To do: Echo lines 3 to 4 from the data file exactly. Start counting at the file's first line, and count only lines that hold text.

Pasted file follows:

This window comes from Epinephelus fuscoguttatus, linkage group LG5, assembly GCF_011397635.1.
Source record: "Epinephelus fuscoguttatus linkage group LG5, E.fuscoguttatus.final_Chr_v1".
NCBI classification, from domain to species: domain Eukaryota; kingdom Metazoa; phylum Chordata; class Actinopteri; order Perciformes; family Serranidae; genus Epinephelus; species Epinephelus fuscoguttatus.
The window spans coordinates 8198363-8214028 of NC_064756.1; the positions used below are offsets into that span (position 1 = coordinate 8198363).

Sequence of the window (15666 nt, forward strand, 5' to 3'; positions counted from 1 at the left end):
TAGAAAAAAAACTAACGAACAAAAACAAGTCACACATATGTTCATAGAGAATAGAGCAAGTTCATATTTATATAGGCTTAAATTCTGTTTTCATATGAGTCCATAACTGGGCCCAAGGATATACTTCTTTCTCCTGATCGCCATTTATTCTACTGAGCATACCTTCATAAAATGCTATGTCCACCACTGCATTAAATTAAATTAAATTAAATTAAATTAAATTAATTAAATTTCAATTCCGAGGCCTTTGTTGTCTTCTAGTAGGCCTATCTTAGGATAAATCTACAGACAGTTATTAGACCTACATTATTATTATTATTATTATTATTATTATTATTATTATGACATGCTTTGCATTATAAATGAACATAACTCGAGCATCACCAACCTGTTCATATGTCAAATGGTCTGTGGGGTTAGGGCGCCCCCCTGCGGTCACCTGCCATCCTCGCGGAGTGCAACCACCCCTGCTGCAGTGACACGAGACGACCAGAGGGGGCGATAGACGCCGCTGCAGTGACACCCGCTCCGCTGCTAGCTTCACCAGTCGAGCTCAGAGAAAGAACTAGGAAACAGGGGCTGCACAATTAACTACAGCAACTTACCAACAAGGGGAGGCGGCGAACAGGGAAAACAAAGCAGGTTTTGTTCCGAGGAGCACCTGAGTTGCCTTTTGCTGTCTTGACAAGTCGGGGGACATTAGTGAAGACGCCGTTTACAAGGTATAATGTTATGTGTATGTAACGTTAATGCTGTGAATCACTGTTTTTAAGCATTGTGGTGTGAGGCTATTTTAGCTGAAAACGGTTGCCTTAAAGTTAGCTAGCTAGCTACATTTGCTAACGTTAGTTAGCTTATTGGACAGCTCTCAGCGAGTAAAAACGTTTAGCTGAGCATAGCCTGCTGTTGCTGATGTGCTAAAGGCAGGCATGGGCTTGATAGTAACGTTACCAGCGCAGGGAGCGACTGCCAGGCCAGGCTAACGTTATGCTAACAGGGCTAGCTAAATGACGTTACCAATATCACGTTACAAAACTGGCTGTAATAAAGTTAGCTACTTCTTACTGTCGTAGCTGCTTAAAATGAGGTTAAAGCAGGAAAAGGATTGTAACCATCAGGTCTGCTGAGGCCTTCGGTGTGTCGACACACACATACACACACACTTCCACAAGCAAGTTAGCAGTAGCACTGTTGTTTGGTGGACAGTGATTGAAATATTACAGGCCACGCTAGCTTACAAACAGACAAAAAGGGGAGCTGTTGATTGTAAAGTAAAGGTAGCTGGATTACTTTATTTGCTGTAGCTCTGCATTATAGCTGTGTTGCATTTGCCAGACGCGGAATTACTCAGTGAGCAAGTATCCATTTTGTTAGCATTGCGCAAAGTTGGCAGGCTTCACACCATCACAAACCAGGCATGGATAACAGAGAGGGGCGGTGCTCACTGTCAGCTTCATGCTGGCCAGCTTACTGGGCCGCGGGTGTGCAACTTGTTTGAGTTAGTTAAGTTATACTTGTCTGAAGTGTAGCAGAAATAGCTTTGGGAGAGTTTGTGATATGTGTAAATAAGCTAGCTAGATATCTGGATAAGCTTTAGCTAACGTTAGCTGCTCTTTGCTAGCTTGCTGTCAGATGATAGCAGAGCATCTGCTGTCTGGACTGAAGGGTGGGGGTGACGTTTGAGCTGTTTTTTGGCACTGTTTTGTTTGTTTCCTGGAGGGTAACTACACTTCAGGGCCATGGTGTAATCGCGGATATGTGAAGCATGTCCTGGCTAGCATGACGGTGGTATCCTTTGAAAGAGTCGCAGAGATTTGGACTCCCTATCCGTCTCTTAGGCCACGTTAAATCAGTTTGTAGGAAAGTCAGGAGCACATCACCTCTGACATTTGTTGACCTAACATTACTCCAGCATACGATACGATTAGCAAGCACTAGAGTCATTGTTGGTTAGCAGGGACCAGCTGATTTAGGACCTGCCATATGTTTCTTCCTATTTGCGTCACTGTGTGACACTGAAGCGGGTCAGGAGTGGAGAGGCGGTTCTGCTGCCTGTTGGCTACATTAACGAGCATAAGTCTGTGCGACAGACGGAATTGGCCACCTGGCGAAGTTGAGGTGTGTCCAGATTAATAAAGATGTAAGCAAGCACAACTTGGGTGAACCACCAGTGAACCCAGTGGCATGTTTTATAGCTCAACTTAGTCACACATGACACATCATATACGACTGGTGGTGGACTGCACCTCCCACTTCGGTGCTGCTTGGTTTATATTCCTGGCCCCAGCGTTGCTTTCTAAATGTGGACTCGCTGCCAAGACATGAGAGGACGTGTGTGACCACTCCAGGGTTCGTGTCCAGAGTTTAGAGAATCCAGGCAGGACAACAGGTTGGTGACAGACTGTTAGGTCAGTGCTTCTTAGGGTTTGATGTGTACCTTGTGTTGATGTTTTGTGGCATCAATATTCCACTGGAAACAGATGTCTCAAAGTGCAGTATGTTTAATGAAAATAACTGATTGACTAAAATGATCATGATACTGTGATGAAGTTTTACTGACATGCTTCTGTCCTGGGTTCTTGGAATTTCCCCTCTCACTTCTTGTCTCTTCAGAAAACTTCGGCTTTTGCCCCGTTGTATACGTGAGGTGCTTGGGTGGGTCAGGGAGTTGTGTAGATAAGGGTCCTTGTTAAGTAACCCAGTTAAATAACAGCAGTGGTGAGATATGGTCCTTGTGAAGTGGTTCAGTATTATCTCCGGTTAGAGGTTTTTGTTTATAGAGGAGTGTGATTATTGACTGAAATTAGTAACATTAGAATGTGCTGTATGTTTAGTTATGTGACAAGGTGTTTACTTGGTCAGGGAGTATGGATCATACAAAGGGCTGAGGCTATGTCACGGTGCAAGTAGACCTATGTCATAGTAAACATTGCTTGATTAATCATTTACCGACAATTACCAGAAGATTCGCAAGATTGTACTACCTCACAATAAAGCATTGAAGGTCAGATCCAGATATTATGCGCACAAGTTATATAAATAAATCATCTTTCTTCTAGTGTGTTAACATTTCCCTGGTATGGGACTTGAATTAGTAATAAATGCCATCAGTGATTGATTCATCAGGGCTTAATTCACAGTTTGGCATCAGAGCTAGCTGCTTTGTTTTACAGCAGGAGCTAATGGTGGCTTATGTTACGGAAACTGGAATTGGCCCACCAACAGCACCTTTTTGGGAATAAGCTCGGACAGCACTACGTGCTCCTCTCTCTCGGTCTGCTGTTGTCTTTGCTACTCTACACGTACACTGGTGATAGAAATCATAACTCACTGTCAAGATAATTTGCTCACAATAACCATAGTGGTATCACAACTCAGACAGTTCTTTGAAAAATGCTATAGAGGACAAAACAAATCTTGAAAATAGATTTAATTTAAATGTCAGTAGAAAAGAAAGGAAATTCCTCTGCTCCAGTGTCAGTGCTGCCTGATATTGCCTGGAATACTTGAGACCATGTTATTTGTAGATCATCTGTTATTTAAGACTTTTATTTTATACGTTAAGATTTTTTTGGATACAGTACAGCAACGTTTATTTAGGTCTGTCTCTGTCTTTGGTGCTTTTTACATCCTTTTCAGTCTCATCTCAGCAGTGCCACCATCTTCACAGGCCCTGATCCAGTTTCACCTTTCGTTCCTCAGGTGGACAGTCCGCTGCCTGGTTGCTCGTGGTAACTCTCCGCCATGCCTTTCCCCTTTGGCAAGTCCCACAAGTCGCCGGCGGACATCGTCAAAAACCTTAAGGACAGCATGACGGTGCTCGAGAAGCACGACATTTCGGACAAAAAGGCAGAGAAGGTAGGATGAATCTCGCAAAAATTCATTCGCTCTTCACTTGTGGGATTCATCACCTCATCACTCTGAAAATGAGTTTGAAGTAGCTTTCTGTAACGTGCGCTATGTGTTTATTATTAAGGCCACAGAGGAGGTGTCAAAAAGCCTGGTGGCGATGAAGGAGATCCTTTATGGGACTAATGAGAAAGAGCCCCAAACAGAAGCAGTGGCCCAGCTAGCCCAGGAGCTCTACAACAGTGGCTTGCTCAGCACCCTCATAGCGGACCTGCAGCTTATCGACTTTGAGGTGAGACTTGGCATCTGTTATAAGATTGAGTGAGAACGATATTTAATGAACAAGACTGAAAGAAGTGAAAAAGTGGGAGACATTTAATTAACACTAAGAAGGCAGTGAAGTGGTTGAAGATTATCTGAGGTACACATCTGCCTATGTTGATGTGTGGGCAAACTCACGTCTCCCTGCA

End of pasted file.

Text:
NCBI classification, from domain to species: domain Eukaryota; kingdom Metazoa; phylum Chordata; class Actinopteri; order Perciformes; family Serranidae; genus Epinephelus; species Epinephelus fuscoguttatus.
The window spans coordinates 8198363-8214028 of NC_064756.1; the positions used below are offsets into that span (position 1 = coordinate 8198363).